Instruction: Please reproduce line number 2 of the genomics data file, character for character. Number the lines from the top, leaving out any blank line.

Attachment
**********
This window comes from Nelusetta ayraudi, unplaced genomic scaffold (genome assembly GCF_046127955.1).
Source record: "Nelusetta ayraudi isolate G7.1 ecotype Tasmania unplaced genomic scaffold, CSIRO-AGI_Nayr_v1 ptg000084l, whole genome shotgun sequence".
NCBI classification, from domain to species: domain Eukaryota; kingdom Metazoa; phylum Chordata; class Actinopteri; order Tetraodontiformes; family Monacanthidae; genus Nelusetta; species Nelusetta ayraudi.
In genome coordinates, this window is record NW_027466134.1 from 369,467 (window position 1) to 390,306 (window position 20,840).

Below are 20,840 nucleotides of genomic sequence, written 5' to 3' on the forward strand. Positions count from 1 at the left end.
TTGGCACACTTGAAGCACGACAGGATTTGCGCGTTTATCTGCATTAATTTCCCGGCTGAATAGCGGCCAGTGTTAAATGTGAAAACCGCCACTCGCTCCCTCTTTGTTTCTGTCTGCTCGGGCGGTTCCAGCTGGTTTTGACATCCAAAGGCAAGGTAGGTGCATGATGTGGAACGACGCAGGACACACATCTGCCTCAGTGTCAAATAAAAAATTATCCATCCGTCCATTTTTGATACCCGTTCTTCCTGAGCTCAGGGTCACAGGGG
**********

Source record: "Nelusetta ayraudi isolate G7.1 ecotype Tasmania unplaced genomic scaffold, CSIRO-AGI_Nayr_v1 ptg000084l, whole genome shotgun sequence".